Segmenting network traffic for separate management

by Mitch Tulloch [Published on 15 March 2012 / Last Updated on 15 March 2012]

Is it a good idea to segment management traffic to a different network than other traffic?

Is it a good idea to segment management traffic to a different network than other traffic?  In the old days, some large enterprises did just that for "security reasons" by putting two network interface cards (NICs) in each server.  The first NIC then handled all management traffic between the servers and the administrative workstations or for RDP-only management sessions, while the second NIC handled all other network traffic for the servers such as file and print traffic.

But is this a good idea for today's networks?

Admins and consultants I've talked to almost uniformly say "No" in response to this question.  The main reason is because of the issue that arise when domain controllers have more than one NIC in them.  You can get it working but it takes some additional steps such as registering the management NICs in DNS using static CNAME records and unbinding NetBIOS from the management NICs.  But if your servers have more than two NICs then this kind of approach can cause real headaches that you may only be able to work around by using static host tables and other stuff that adds considerable management overhead.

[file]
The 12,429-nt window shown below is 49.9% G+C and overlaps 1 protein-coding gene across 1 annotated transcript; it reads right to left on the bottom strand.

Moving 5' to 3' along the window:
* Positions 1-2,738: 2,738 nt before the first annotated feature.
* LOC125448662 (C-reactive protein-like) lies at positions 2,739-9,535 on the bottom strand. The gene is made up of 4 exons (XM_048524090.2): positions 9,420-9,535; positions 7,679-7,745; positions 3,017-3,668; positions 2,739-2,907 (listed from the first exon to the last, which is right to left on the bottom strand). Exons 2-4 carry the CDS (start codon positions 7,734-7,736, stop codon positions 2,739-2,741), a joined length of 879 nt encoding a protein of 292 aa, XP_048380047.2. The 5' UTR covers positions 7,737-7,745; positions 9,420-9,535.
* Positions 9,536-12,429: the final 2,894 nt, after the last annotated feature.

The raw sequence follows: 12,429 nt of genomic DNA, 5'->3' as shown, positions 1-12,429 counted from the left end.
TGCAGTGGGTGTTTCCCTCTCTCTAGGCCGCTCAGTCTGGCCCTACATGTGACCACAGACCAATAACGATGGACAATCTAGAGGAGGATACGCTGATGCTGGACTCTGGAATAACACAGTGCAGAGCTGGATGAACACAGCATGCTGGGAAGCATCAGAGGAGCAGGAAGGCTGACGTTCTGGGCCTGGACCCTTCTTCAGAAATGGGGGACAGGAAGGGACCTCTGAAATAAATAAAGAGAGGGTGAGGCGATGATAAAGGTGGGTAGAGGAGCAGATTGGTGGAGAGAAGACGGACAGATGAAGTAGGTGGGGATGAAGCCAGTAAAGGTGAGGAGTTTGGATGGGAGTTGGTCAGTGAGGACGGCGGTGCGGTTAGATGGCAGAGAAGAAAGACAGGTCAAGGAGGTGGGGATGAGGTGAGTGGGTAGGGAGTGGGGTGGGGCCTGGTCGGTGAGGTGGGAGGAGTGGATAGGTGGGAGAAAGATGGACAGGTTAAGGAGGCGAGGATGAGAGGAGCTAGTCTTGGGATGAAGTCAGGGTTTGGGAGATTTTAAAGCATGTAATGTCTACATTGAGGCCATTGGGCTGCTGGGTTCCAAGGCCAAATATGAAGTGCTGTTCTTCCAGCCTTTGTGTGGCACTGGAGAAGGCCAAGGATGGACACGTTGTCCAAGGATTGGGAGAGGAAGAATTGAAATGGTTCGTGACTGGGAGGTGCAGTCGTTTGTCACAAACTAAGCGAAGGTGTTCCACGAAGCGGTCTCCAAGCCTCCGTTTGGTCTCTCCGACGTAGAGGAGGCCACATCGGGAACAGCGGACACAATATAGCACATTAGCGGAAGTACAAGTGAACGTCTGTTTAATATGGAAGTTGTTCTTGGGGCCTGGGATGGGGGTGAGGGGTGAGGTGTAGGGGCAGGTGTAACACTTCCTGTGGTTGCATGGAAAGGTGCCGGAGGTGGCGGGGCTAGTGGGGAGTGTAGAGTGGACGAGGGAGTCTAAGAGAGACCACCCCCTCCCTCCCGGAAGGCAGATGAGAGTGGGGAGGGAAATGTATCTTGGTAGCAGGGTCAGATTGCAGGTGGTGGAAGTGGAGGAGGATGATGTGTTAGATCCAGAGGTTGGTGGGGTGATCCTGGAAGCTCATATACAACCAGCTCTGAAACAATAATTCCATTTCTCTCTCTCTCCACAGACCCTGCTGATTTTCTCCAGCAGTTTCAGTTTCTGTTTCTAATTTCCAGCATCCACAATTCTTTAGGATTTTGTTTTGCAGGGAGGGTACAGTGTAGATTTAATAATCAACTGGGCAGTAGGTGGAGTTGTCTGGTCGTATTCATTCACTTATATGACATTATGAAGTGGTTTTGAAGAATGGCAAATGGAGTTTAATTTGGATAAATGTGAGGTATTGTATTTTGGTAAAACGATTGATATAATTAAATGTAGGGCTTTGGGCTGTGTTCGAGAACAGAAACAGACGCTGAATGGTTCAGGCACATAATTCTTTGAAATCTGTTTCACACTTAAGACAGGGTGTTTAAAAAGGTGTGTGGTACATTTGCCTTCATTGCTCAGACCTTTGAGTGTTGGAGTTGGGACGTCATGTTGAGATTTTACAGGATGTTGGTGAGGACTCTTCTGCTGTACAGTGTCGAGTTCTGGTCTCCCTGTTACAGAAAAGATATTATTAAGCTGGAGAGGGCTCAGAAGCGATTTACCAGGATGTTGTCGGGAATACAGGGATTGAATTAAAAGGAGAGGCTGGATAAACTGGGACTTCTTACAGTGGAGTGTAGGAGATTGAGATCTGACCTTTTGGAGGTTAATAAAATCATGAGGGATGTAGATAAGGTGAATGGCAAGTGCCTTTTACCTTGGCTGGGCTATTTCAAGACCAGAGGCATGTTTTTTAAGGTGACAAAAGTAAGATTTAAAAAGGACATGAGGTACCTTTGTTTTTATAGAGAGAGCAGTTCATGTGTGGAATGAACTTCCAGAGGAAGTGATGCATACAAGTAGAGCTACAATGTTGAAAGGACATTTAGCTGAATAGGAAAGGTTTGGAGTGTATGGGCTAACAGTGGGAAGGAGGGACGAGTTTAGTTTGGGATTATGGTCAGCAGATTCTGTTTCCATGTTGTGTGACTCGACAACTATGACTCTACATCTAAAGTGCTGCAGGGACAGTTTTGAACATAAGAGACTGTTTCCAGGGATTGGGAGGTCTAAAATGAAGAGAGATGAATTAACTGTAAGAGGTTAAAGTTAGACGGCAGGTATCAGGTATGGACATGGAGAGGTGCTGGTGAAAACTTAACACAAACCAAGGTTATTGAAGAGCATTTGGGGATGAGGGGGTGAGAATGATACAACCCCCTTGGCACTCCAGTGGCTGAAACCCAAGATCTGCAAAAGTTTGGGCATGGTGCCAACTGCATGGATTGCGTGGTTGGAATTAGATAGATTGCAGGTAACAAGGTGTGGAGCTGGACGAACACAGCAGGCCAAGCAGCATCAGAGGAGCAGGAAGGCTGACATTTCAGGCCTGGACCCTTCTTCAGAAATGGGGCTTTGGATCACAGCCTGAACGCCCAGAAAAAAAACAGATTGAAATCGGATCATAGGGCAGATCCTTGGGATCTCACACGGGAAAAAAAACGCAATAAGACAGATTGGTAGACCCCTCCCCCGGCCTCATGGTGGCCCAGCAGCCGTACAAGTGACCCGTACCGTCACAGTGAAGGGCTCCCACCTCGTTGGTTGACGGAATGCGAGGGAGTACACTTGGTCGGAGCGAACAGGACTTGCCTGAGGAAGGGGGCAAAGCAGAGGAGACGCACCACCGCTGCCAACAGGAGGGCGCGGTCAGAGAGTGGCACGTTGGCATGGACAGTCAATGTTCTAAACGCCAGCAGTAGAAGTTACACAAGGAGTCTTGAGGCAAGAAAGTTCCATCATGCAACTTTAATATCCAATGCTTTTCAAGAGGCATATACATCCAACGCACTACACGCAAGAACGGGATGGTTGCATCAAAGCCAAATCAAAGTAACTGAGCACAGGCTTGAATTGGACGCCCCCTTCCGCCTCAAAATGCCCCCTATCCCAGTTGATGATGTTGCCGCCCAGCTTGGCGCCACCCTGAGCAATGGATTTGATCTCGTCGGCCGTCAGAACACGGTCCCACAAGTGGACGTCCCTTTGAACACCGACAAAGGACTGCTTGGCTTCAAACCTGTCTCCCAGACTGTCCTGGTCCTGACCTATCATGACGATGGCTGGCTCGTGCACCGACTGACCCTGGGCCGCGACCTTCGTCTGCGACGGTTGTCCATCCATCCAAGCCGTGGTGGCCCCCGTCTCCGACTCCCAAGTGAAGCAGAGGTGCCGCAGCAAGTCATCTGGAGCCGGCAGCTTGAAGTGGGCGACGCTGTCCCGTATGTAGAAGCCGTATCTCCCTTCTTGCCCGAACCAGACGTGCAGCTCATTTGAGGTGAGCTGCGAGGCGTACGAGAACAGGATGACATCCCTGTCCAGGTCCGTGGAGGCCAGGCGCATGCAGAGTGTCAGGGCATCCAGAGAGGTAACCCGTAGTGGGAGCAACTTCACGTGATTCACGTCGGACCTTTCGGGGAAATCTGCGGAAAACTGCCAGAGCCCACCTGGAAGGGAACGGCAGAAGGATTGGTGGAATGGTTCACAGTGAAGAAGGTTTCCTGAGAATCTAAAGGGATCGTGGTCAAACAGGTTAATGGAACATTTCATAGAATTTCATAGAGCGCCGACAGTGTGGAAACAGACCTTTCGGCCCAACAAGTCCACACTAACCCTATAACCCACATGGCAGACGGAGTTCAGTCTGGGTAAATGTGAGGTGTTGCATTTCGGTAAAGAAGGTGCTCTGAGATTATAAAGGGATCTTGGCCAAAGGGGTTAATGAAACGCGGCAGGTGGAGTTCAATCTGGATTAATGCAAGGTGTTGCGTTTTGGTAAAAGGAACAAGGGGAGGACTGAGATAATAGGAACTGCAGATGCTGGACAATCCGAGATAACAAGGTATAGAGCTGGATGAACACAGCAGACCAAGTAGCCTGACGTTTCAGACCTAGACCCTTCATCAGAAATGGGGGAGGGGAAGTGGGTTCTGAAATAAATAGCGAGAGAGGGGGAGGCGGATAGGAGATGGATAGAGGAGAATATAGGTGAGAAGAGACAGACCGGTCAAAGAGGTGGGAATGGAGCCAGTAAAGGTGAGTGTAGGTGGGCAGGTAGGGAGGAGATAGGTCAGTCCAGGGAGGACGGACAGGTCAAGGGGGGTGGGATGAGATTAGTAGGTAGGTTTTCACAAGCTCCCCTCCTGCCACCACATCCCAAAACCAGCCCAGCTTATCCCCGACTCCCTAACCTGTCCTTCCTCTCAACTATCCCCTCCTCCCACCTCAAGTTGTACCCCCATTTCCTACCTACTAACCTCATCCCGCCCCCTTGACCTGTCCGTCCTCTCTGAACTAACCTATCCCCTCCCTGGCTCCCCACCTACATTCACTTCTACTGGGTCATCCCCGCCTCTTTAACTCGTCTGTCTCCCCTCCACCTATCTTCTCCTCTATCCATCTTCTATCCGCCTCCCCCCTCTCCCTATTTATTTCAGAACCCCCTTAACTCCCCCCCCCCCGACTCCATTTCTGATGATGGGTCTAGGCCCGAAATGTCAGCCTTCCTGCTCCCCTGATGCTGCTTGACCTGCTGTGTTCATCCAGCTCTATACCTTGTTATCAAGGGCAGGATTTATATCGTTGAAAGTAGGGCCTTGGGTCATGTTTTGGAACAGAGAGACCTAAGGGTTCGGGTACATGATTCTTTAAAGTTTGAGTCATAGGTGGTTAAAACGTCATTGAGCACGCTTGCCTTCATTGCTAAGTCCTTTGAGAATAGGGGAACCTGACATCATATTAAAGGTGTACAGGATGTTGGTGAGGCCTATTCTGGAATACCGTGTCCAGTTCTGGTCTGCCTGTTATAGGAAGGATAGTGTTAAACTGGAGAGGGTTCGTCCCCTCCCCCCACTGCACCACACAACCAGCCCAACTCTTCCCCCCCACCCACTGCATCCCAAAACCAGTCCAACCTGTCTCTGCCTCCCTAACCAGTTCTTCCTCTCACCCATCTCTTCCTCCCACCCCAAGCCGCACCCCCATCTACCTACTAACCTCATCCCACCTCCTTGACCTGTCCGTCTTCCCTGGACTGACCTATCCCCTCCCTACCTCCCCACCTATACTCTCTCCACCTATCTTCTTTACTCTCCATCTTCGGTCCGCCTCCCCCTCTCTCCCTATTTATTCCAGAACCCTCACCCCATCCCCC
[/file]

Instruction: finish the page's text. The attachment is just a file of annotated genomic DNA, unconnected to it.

So don't try it.  It's the same as having two hard drives in every workstation and trying to relocate user profiles to D: drive instead of their default location on C: drive.  It can be done, but only if you do it during deployment, not afterwards.  And it can become a supportability nightmare.  And it really doesn't make it "easier to back up user data" as user data shouldn't be store on users' computers anyways, it should be redirected to network file servers where it can be centrally backed up.

Mitch Tulloch is a seven-time recipient of the Microsoft Most Valuable Professional (MVP) award and widely recognized expert on Windows administration, deployment and virtualization. For more tips by Mitch you can follow him on Twitter or friend him on Facebook.

 

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